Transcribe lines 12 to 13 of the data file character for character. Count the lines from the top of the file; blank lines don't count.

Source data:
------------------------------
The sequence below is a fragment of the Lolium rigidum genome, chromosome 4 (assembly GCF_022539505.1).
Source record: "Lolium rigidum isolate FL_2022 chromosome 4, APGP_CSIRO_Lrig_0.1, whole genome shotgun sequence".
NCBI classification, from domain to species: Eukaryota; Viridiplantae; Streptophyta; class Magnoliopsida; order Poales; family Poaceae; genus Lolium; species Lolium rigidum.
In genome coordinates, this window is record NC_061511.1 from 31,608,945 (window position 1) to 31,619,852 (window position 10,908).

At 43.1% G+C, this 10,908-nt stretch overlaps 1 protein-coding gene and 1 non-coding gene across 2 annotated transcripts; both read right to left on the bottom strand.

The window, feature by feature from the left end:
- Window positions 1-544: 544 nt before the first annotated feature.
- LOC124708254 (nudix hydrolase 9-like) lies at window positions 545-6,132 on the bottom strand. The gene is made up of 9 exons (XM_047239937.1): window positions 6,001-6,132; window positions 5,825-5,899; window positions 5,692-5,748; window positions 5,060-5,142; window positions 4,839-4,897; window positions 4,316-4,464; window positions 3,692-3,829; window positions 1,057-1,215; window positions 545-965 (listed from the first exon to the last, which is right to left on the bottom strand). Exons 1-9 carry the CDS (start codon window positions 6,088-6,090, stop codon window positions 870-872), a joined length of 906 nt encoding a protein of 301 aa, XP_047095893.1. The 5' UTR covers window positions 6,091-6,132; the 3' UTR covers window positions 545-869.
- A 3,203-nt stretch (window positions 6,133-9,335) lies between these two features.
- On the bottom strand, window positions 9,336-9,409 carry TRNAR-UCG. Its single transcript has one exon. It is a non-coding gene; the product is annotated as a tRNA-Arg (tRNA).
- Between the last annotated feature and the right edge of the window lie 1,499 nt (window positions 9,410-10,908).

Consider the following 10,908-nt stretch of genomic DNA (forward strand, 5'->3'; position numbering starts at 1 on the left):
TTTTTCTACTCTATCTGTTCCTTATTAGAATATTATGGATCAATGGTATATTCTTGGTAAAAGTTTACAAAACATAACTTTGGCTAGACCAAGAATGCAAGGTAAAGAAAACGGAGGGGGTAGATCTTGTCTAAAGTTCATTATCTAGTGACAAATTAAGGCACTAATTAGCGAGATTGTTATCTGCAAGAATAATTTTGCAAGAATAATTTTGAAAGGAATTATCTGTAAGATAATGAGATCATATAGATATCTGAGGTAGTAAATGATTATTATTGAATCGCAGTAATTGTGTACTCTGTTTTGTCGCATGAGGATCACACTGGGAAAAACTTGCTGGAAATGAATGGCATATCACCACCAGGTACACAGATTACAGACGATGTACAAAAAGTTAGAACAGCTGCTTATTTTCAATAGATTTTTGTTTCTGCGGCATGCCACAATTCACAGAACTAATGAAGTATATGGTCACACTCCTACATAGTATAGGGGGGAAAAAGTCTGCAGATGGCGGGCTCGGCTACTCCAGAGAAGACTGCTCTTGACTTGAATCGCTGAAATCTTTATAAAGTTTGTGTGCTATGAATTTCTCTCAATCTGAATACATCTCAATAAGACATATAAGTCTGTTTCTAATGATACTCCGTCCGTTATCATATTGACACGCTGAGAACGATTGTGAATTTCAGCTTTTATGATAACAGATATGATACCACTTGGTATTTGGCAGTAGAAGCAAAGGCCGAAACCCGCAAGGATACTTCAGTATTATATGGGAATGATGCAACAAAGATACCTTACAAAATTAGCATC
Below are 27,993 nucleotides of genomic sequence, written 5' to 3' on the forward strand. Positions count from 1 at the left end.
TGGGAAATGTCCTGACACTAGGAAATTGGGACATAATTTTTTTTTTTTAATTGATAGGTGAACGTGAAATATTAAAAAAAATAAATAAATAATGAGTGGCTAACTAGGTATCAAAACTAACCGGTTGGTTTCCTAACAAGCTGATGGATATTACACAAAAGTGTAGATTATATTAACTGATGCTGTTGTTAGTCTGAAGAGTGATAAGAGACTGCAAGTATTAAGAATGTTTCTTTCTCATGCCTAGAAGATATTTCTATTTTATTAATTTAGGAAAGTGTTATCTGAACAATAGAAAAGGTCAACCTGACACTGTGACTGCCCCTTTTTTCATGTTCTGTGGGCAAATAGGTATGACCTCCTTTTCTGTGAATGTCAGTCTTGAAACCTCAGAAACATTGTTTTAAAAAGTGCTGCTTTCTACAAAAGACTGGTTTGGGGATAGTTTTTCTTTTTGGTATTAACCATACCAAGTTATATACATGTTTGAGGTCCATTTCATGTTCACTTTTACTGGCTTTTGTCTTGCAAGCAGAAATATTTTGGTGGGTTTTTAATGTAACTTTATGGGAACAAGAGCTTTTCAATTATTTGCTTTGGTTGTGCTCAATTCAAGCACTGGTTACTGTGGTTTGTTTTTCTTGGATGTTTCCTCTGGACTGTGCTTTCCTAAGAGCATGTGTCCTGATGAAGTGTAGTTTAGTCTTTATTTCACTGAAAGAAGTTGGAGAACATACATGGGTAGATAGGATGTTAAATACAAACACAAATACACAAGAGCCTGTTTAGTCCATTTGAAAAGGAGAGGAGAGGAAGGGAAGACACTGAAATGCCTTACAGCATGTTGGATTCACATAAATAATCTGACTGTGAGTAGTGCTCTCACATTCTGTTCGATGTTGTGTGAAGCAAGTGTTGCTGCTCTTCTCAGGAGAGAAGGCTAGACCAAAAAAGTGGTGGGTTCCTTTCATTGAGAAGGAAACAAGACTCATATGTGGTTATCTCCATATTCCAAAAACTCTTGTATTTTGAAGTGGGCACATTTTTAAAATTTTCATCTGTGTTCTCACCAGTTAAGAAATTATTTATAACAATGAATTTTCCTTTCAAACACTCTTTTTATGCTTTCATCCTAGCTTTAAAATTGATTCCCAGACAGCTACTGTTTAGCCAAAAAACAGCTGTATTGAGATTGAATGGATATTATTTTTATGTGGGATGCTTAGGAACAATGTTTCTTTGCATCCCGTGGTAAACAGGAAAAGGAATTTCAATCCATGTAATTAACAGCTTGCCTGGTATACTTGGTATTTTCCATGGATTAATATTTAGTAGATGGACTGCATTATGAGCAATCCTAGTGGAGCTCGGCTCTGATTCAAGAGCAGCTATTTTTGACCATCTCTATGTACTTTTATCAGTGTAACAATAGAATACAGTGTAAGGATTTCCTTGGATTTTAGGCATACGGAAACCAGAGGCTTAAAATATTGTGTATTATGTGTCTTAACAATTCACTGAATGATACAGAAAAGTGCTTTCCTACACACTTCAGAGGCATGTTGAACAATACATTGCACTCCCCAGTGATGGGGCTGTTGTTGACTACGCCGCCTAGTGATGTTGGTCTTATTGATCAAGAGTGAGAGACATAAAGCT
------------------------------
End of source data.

Consider the following 10,908-nt stretch of genomic DNA (forward strand, 5'->3'; position numbering starts at 1 on the left):
TTTTTCTACTCTATCTGTTCCTTATTAGAATATTATGGATCAATGGTATATTCTTGGTAAAAGTTTACAAAACATAACTTTGGCTAGACCAAGAATGCAAGGTAAAGAAAACGGAGGGGGTAGATCTTGTCTAAAGTTCATTATCTAGTGACAAATTAAGGCACTAATTAGCGAGATTGTTATCTGCAAGAATAATTTTGCAAGAATAATTTTGAAAGGAATTATCTGTAAGATAATGAGATCATATAGATATCTGAGGTAGTAAATGATTATTATTGAATCGCAGTAATTGTGTACTCTGTTTTGTCGCATGAGGATCACACTGGGAAAAACTTGCTGGAAATGAATGGCATATCACCACCAGGTACACAGATTACAGACGATGTACAAAAAGTTAGAACAGCTGCTTATTTTCAATAGATTTTTGTTTCTGCGGCATGCCACAATTCACAGAACTAATGAAGTATATGGTCACACTCCTACATAGTATAGGGGGGAAAAAGTCTGCAGATGGCGGGCTCGGCTACTCCAGAGAAGACTGCTCTTGACTTGAATCGCTGAAATCTTTATAAAGTTTGTGTGCTATGAATTTCTCTCAATCTGAATACATCTCAATAAGACATATAAGTCTGTTTCTAATGATACTCCGTCCGTTATCATATTGACACGCTGAGAACGATTGTGAATTTCAGCTTTTATGATAACAGATATGATACCACTTGGTATTTGGCAGTAGAAGCAAAGGCCGAAACCCGCAAGGATACTTCAGTATTATATGGGAATGATGCAACAAAGATACCTTACAAAATTAGCATC